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Crop Type Classification

We predict crop types from satellite data to support modern agriculture.

Input:Satellite images from different points in time
Output:    Crop type for each individual parcel
Goal:Provide timely information on which crop is grown where

Starting Point

The main objective of this research project is to predict which types of crops (such as wheat, maize, etc.) are growing and where. To this end, we're working with our project partner GFZ (German Research Centre for Geosciences).

The increasing availability of remote sensing data, driven by organisations such as the European Space Agency ESA (e. g. data provided through the satellite missions Sentinel 1 and Sentinel 2), allows the application of machine learning methods in fields like agriculture.

The specific task is to employ these methods for the prediction of crop types that are being grown on a certain parcel. An additional requirement is that these predictions are to be returned as early as possible during the crop’s growth cycle, so that stakeholders can base their planning on these predictions.

Challenges

As with any solution that makes use of optical satellite data, cloud coverage preventing a clear picture of fields is one of the main challenges to be overcome in this field. In addition, early crop classification also contributes to the challenge of creating a model which can distinguish crop types with as little information as possible.

Another challenge is the large amount of data to be processed for the prediction of a single field parcel: Sentinel 2 satellite data are not normal RGB images, but a time series of multispectral images, i. e. images containing more information than just visible colours.

Finally, because satellites can only capture a limited area at a time, they will fly over different areas at different time points. Therefore there are different sequences of image capturing dates for different parcels, which is a challenge in itself.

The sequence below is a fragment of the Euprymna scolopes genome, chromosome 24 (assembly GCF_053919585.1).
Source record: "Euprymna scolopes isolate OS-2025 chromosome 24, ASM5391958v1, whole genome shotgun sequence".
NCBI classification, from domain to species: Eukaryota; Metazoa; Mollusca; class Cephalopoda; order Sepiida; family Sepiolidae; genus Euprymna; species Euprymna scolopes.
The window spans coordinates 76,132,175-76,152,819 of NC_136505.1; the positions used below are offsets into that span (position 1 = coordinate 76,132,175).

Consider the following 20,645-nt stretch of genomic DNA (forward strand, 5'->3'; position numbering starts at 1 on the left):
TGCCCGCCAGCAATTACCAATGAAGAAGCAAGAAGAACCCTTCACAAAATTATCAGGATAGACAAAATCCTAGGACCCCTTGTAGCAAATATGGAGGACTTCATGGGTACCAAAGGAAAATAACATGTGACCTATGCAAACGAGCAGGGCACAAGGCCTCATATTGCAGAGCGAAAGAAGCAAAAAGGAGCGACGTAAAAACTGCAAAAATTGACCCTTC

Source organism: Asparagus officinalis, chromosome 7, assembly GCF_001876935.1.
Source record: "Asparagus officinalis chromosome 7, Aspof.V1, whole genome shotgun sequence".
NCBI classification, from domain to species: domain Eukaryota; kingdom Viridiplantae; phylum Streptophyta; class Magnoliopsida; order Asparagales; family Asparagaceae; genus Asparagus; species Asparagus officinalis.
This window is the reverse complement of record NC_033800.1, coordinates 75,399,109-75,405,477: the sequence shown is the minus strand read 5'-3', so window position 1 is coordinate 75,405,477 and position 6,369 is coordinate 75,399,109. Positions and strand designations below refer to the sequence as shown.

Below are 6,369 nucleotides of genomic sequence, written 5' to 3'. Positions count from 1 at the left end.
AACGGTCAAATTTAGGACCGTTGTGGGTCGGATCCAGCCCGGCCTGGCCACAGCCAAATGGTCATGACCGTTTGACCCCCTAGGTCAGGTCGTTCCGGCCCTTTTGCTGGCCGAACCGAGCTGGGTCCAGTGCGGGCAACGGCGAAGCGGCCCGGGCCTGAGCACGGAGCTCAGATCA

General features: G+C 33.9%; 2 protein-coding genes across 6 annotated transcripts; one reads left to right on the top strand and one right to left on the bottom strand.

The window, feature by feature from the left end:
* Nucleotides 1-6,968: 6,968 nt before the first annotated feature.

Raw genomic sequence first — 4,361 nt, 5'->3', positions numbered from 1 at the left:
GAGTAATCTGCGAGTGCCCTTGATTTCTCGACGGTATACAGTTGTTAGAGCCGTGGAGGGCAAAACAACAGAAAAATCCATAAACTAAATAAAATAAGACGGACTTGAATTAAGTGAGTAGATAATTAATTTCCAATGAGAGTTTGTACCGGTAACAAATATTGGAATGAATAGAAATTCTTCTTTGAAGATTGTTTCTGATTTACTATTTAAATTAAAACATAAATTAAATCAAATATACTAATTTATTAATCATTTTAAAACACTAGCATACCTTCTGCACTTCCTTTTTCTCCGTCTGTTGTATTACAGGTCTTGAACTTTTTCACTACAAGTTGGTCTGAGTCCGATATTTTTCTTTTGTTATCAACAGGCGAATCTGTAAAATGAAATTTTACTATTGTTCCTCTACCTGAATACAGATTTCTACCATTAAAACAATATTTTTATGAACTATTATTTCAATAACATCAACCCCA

Solution

We use a deep neural network model that processes time series of images from Sentinel 2 (and Sentinel 1) to find patterns in time that identify specific crop types. A particular emphasis is given to the classification of wheat, rye, barley, rapeseed, potatoes, maize, and sugar beet as these are the most important crop types in Germany.

The network architecture employed enables the algorithm to learn which time points in the growing season can be used to distinguish between different crop types: It can for example automatically learn if a certain crop always turns green earlier than other crops.

Philipp Jackmuth

Managing Director

p.jackmuth@dida.do

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Technical Details

Our Solution: Temporal Attention

We use a deep neural network model that processes time series of images from Sentinel 2 (and Sentinel 1). The approach to this problem is based on the fact that different species of plants reflect specific spectra at specific points during their development. A deep neural network model based on temporal attention is used to find these time points (attention being one of the mechanisms mainly responsible for the success of the famous Transformer architecture). So-called pixel set encodings provide a way to leverage the enormous amount of information contained in multi spectral image time series in a data-efficient way, similar to the work of Garnot et al.

This network architecture is capable of capturing changes of reflectance through time of individual crop types. It is further enhanced, for example by incorporating (cloud independent) radar data from Sentinel 1 in order to provide time series with stable intervals between images.

Technologies Used 

Backend: Python, PyTorch, NumPy, geopandas, rasterio, gdal, shapely, pyproj, mgrs

Infrastructure: GCloud (Training), Git, dvc, tensorboard

Challenges

As with any solution that makes use of optical satellite data, cloud occlusion is one of the main challenges to be overcome. This entails the reduction of available data points in time for a given region and an imbalance of data between seasons: Warmer seasons tend to have clearer skies. Consequently, more data points are usable as the satellites are able to capture more images that are not obstructed by clouds.

Another challenge is the fact that the data sets are time series of images with multiple channels per time step, which makes the training process memory consuming and demands smart data aggregation strategies.

Finally, because satellites can only capture a limited area at a time, different locations will have different temporal availability of data, i. e. the sequences of data points in time for different areas will be of different sizes and different dates.

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